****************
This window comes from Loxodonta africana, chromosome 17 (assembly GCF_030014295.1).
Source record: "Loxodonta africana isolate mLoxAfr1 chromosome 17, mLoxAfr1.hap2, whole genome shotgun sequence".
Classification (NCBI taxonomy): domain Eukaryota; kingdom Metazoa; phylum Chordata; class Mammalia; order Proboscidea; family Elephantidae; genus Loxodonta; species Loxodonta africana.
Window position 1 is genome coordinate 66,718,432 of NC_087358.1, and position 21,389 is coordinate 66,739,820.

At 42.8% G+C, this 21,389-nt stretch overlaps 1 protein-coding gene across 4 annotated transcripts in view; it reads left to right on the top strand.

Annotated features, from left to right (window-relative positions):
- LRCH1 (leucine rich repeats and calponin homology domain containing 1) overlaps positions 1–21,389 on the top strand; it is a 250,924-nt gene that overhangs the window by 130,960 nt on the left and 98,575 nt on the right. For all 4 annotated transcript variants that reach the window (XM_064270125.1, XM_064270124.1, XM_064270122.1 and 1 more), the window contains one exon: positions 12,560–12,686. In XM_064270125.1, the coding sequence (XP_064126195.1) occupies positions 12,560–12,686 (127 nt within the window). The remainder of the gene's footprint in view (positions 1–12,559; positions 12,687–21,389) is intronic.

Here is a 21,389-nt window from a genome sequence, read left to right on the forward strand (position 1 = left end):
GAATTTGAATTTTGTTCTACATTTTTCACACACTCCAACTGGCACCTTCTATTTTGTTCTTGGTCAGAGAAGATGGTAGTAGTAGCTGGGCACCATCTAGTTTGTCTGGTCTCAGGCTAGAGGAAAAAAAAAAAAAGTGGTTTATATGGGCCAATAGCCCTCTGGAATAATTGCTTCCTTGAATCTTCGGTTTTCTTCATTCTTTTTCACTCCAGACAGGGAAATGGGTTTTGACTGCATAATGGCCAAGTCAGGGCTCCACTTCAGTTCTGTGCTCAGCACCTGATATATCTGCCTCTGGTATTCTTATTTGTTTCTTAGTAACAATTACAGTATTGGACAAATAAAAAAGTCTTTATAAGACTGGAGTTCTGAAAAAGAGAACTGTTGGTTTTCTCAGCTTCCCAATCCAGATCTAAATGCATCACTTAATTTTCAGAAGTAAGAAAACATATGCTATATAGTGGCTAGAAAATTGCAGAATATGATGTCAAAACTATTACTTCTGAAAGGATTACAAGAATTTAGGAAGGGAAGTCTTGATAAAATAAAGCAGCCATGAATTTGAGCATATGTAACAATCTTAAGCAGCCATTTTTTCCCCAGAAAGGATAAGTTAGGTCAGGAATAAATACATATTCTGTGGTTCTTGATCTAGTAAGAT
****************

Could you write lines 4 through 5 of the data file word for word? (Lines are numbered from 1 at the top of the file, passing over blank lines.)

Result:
Window position 1 is genome coordinate 66,718,432 of NC_087358.1, and position 21,389 is coordinate 66,739,820.

At 42.8% G+C, this 21,389-nt stretch overlaps 1 protein-coding gene across 4 annotated transcripts in view; it reads left to right on the top strand.